In May of 1939, the MS St. Louis set sail from Hamburg, Germany, to Cuba with 937 Jewish German passengers aboard. They were fleeing for freedom and for their lives.

The boat made its way to Cuba but was denied entry to port. Even though the passengers had legal visas, the Cuban government would not allow the travelers to even enter as visitors. Only 22 passengers, non-Jews, were allowed to disembark in the Caribbean. The rest stayed on the boat and saw the lights and nightlife of Havana from less than a mile away, but they could not touch it. After six tumultuous days anchored on the coast of the haven of Havana, the boat ventured to other ports.

The boat was denied entry to the United States and even to Canada. Eventually, the St. Louis returned to its point of origin and the passengers disembarked in various cities in Western Europe.

It is estimated that one- third of the people on that boat were murdered during the Holocaust.

I often think of the St. Louis when I visit Israel: It was the voyage that failed to find Jews a new home. For the past 66 years, the reality of a Jewish state has enabled us to say, whether in France or Berlin or London or Shanghai or Chicago, that Jews can always come home and always have a place to land.

Then the Federal Aviation Administration got involved.

The unprecedented decision by the FAA to ban flights to Israel felt to me like another administrative body denying entry to those who wanted to go to Israel – and come home. When the FAA prohibited American airliners from flying to Tel Aviv, they denied men and women returning to fight in the IDF the ability to go home and defend their country. They stopped mothers and fathers returning to visit their children, many of them fighting in Gaza, the opportunity to wash laundry and make food and give hugs. The FAA denied temple trips and solidarity missions the ability to offer love and support and supplies. They stopped Jews from coming home.

The purpose of Israel was to never allow another doomed St. Louis voyage. The FAA trumped that.

The FAA’s ill-fated decision will have lasting and reverberating effects.

Firstly, it hinders world opinion on the safety and accessibility of Israel. In the book “Start Up Nation,” Dan Senor and Saul Singer explain that during the first Gulf War while Scud missiles were raining down on Tel Aviv, Intel, operating and producing in Israel, was manufacturing the i386 processor chip used by most of the world’s computers. There was tremendous worry that the war would affect Intel’s productivity. Worse than that, other countries and companies would see Israel as a volatile region that could not meet quotas and deadlines when it was called into war, a somewhat regular occurrence. But Intel diligently kept production going even as Scud missiles fell and Israel went on to become a central address for tech companies and global businesses.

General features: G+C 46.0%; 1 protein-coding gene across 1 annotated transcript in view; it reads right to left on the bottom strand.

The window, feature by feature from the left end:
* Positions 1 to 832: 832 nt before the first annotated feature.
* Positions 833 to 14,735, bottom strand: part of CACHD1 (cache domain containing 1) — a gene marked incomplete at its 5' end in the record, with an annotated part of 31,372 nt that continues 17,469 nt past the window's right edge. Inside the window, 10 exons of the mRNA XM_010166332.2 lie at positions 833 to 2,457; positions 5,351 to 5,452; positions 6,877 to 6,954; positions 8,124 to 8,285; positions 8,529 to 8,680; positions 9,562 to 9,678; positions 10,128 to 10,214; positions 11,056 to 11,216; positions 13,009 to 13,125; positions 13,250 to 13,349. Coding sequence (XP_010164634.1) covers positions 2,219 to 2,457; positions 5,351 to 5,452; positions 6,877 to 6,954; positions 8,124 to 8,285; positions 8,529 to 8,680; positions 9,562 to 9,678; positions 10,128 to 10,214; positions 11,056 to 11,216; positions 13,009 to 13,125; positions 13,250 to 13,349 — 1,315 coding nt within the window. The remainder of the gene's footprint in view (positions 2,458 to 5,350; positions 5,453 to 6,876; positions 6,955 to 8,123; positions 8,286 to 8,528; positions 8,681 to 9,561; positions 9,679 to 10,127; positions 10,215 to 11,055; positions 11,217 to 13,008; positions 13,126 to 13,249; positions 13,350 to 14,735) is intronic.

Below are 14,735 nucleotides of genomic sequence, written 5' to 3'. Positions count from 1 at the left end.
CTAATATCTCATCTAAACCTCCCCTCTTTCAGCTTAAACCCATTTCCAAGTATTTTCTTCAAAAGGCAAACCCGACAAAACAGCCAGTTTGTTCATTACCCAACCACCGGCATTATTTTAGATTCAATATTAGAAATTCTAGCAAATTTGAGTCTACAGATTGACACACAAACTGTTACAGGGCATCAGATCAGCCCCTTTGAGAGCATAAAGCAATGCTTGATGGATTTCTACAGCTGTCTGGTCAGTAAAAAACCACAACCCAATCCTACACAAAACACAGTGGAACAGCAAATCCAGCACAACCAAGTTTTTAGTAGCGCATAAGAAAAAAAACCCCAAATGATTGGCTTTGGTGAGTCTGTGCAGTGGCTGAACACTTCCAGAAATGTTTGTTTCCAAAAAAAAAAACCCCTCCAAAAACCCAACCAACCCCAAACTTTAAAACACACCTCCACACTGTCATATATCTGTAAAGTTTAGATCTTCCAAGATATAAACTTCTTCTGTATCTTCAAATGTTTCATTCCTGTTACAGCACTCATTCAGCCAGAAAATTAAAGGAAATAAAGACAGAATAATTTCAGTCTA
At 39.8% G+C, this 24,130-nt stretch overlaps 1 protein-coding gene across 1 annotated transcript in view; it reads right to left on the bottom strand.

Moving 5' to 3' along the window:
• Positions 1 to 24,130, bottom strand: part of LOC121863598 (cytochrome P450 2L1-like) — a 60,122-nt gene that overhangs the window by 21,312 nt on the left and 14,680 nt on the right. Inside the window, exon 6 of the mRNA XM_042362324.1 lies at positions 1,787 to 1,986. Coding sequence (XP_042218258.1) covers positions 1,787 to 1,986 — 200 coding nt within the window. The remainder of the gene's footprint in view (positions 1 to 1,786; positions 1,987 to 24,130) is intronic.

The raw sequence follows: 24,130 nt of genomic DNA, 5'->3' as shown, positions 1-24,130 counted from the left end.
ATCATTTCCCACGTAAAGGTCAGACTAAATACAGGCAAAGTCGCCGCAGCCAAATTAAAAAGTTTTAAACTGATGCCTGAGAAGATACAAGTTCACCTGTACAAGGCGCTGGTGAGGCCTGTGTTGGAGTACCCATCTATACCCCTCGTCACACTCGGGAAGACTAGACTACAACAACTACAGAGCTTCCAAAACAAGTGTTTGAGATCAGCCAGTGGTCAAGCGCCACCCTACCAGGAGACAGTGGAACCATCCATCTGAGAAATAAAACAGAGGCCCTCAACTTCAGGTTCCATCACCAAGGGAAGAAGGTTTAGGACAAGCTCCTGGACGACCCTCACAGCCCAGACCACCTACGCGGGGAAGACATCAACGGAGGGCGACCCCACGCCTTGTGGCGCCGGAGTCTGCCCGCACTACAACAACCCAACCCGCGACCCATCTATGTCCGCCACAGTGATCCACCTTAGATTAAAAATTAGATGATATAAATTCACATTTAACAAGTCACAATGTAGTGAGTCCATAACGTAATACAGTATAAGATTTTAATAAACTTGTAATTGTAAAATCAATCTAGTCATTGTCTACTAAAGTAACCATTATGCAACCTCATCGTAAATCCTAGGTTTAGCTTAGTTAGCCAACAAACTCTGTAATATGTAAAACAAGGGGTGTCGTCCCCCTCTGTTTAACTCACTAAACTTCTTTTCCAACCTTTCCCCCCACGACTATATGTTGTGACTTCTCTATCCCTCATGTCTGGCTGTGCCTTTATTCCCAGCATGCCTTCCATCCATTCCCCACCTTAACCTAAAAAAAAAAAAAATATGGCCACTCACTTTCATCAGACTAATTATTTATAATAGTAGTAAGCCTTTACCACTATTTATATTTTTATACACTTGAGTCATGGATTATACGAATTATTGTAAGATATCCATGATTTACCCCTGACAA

However, when the FAA banned flights last week, it hindered productivity and accessibility for companies ranging from Google to Teva. It told companies around the world that Israel might be a place where their staff is not safe (which is preposterous) and also communicates that they might not get supplies and personnel as needed. That is a tragic and criminal outcome of this senseless decision.

Secondly, the FAA decision told new visitors to Israel that they should be fearful before they even land in the country. That kind of fear-mongering is unfounded and feeds the lowest common denominator. I always tell travelers from our community that the most dangerous part of our trip will be arriving in Newark!

Thirdly, the FAA ban halted tourism, a major source of revenue and strength for Israel. I love going to Israel with people who have never been before and watching their personal and spiritual transformation. They are in awe of the food, the development, the safety, and the history of this amazing country, all at the same time. Seeing the culture of tourism and how it positively infects its visitors inspires me.

Because of the FAA ban, many trips were canceled, not only for the duration of the ban, but also for the future, as most airlines offered a no-questions-asked refund for any travel to Israel. This takes a huge bite out of the economy and demoralizes Israelis. Seeing visitors to Israel, especially in times of conflict, warms the hearts of the natives. It lets them know they are not alone and that we are one people with different addresses.

You cannot un-ring a bell. The FAA decision happened. It should not have. This is not only my assessment but also the assessment of many politicians and countless security officials who have the perspective from both the aisle and window, if you will. So, how do we move forward?

I suggest a simple formula: Book your flight, get on the plane, and head home to Israel. Now more than ever. It is safer than the media depicts (I was just there and am speaking first-hand). Also, encourage your friends to invest in Israeli companies now more than ever.

The State of Israel means Jews can never be denied entry again. Let’s ensure that this colossal blunder by the FAA is a blip on the radar and indeed, doesn’t happen again.